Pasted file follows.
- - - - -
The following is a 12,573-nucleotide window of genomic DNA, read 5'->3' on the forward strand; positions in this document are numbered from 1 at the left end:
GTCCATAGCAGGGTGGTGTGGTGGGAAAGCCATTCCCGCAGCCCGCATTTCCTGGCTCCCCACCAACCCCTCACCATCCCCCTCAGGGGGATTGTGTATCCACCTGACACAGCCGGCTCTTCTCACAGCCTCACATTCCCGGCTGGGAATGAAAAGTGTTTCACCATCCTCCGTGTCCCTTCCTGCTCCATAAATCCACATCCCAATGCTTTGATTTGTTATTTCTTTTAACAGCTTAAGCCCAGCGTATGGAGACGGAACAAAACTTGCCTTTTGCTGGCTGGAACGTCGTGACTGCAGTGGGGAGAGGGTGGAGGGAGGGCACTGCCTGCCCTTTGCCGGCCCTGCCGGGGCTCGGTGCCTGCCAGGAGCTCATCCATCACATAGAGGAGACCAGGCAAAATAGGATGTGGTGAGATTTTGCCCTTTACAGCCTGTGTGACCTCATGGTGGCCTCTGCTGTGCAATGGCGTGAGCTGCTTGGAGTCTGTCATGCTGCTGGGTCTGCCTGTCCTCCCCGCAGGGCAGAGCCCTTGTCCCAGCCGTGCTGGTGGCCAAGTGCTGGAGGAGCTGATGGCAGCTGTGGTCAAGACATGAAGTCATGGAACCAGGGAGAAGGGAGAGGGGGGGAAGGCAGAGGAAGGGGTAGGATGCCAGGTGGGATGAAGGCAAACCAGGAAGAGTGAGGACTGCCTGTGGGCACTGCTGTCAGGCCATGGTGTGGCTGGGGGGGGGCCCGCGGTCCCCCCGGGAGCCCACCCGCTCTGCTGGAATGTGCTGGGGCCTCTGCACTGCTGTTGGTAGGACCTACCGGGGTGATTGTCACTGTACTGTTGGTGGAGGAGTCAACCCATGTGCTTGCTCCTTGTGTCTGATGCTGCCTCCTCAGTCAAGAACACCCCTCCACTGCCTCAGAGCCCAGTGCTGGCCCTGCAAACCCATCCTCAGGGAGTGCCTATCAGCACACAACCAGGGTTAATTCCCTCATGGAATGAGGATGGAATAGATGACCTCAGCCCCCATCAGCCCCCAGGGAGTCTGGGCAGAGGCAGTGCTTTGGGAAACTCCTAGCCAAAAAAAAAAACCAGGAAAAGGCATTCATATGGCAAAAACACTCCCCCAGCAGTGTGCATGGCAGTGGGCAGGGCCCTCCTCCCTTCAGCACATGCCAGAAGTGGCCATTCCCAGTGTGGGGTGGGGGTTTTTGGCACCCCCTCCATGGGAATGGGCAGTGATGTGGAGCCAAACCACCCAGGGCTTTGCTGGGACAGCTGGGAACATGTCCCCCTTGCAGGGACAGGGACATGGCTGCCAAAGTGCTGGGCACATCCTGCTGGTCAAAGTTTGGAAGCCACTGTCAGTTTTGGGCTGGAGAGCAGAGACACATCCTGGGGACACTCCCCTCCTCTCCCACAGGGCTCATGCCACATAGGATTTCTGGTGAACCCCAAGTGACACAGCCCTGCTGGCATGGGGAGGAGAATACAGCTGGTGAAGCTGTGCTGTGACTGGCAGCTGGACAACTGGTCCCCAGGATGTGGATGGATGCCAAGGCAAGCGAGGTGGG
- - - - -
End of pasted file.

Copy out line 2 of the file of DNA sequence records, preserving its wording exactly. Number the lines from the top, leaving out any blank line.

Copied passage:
GTCCATAGCAGGGTGGTGTGGTGGGAAAGCCATTCCCGCAGCCCGCATTTCCTGGCTCCCCACCAACCCCTCACCATCCCCCTCAGGGGGATTGTGTATCCACCTGACACAGCCGGCTCTTCTCACAGCCTCACATTCCCGGCTGGGAATGAAAAGTGTTTCACCATCCTCCGTGTCCCTTCCTGCTCCATAAATCCACATCCCAATGCTTTGATTTGTTATTTCTTTTAACAGCTTAAGCCCAGCGTATGGAGACGGAACAAAACTTGCCTTTTGCTGGCTGGAACGTCGTGACTGCAGTGGGGAGAGGGTGGAGGGAGGGCACTGCCTGCCCTTTGCCGGCCCTGCCGGGGCTCGGTGCCTGCCAGGAGCTCATCCATCACATAGAGGAGACCAGGCAAAATAGGATGTGGTGAGATTTTGCCCTTTACAGCCTGTGTGACCTCATGGTGGCCTCTGCTGTGCAATGGCGTGAGCTGCTTGGAGTCTGTCATGCTGCTGGGTCTGCCTGTCCTCCCCGCAGGGCAGAGCCCTTGTCCCAGCCGTGCTGGTGGCCAAGTGCTGGAGGAGCTGATGGCAGCTGTGGTCAAGACATGAAGTCATGGAACCAGGGAGAAGGGAGAGGGGGGGAAGGCAGAGGAAGGGGTAGGATGCCAGGTGGGATGAAGGCAAACCAGGAAGAGTGAGGACTGCCTGTGGGCACTGCTGTCAGGCCATGGTGTGGCTGGGGGGGGGCCCGCGGTCCCCCCGGGAGCCCACCCGCTCTGCTGGAATGTGCTGGGGCCTCTGCACTGCTGTTGGTAGGACCTACCGGGGTGATTGTCACTGTACTGTTGGTGGAGGAGTCAACCCATGTGCTTGCTCCTTGTGTCTGATGCTGCCTCCTCAGTCAAGAACACCCCTCCACTGCCTCAGAGCCCAGTGCTGGCCCTGCAAACCCATCCTCAGGGAGTGCCTATCAGCACACAACCAGGGTTAATTCCCTCATGGAATGAGGATGGAATAGATGACCTCAGCCCCCATCAGCCCCCAGGGAGTCTGGGCAGAGGCAGTGCTTTGGGAAACTCCTAGCCAAAAAAAAAAACCAGGAAAAGGCATTCATATGGCAAAAACACTCCCCCAGCAGTGTGCATGGCAGTGGGCAGGGCCCTCCTCCCTTCAGCACATGCCAGAAGTGGCCATTCCCAGTGTGGGGTGGGGGTTTTTGGCACCCCCTCCATGGGAATGGGCAGTGATGTGGAGCCAAACCACCCAGGGCTTTGCTGGGACAGCTGGGAACATGTCCCCCTTGCAGGGACAGGGACATGGCTGCCAAAGTGCTGGGCACATCCTGCTGGTCAAAGTTTGGAAGCCACTGTCAGTTTTGGGCTGGAGAGCAGAGACACATCCTGGGGACACTCCCCTCCTCTCCCACAGGGCTCATGCCACATAGGATTTCTGGTGAACCCCAAGTGACACAGCCCTGCTGGCATGGGGAGGAGAATACAGCTGGTGAAGCTGTGCTGTGACTGGCAGCTGGACAACTGGTCCCCAGGATGTGGATGGATGCCAAGGCAAGCGAGGTGGG